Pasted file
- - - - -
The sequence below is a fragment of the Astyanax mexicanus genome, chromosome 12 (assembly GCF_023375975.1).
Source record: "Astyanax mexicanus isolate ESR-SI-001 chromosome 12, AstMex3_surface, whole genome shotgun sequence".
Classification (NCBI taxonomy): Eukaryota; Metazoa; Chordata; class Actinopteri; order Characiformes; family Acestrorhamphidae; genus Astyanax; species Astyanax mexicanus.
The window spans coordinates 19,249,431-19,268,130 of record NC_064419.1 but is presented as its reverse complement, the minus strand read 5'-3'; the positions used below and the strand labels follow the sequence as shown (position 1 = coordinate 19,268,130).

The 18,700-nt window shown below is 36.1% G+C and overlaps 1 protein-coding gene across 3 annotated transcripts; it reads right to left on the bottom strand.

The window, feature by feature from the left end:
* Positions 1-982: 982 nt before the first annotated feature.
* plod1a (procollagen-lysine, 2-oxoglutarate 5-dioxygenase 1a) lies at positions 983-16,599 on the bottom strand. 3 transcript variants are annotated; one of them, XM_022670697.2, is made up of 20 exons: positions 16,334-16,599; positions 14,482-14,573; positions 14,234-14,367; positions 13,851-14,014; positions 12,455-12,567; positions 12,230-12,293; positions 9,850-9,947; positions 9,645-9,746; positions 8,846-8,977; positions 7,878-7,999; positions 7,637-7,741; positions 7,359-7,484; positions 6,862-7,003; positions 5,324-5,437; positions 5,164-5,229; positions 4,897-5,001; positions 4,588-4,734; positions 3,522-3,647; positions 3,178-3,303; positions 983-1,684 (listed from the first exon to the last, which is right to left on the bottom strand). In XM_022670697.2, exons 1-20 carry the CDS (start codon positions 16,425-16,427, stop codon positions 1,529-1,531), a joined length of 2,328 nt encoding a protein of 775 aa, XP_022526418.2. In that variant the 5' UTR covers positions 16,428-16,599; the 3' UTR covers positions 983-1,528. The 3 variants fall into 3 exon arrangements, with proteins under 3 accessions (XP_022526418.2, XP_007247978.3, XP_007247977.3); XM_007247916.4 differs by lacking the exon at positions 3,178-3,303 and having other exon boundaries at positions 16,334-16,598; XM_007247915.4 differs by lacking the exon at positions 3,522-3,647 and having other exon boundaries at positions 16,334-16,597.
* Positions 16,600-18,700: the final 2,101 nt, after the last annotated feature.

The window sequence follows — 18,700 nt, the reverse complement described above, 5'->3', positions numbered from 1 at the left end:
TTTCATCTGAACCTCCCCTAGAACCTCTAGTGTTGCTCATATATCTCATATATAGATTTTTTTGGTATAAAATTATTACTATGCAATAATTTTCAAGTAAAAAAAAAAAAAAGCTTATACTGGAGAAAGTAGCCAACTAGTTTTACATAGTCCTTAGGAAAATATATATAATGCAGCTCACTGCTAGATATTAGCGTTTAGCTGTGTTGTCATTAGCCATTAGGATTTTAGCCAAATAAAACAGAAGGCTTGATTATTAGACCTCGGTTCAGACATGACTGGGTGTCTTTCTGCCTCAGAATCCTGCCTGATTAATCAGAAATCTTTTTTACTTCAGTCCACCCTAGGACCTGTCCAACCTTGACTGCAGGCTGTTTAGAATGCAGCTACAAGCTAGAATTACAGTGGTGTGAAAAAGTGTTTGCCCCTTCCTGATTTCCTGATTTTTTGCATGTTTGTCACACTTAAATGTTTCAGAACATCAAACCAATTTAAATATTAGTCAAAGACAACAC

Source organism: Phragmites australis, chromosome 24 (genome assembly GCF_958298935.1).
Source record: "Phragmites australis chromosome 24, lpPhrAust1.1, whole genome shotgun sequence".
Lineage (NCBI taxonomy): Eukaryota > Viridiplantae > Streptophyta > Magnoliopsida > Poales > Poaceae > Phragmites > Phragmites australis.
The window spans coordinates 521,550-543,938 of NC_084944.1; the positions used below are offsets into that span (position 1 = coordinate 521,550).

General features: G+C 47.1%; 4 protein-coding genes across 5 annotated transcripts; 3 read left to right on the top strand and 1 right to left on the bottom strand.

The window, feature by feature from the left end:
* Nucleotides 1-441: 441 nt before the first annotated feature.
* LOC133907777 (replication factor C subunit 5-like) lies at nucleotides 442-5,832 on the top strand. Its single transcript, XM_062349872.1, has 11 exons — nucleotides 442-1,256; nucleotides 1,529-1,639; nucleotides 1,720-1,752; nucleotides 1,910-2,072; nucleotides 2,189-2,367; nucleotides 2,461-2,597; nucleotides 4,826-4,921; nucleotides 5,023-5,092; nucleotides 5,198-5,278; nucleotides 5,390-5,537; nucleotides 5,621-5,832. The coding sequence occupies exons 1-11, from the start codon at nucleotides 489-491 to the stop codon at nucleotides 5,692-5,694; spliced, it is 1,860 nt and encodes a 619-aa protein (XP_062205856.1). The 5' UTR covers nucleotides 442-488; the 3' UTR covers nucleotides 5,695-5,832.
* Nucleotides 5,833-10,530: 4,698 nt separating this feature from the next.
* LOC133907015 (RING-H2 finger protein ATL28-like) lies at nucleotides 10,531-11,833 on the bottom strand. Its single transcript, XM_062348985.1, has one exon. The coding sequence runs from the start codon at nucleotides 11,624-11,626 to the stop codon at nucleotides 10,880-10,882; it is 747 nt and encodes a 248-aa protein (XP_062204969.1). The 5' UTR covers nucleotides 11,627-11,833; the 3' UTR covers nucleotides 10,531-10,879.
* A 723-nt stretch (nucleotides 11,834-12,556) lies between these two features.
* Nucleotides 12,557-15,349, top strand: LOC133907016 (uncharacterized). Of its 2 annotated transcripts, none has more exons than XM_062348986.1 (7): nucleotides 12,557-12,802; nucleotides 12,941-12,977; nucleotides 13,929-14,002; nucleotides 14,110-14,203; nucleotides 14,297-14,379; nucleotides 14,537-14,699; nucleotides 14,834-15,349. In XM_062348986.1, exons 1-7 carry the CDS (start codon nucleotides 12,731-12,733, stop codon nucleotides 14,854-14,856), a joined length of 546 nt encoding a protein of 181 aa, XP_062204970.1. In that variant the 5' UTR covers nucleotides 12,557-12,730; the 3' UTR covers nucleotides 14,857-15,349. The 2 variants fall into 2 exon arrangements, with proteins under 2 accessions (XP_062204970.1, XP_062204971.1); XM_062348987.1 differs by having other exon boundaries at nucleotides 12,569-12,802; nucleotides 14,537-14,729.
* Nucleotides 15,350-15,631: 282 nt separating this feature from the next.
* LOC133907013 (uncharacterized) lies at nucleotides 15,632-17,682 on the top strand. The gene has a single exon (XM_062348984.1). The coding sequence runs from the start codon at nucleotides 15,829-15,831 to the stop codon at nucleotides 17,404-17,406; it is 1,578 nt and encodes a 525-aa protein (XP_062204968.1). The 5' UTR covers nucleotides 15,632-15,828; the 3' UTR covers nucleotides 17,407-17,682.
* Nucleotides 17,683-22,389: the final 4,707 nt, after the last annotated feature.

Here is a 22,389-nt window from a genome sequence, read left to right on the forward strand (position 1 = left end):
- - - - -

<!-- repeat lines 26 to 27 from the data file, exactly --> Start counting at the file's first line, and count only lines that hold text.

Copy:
* Nucleotides 17,683-22,389: the final 4,707 nt, after the last annotated feature.

Here is a 22,389-nt window from a genome sequence, read left to right on the forward strand (position 1 = left end):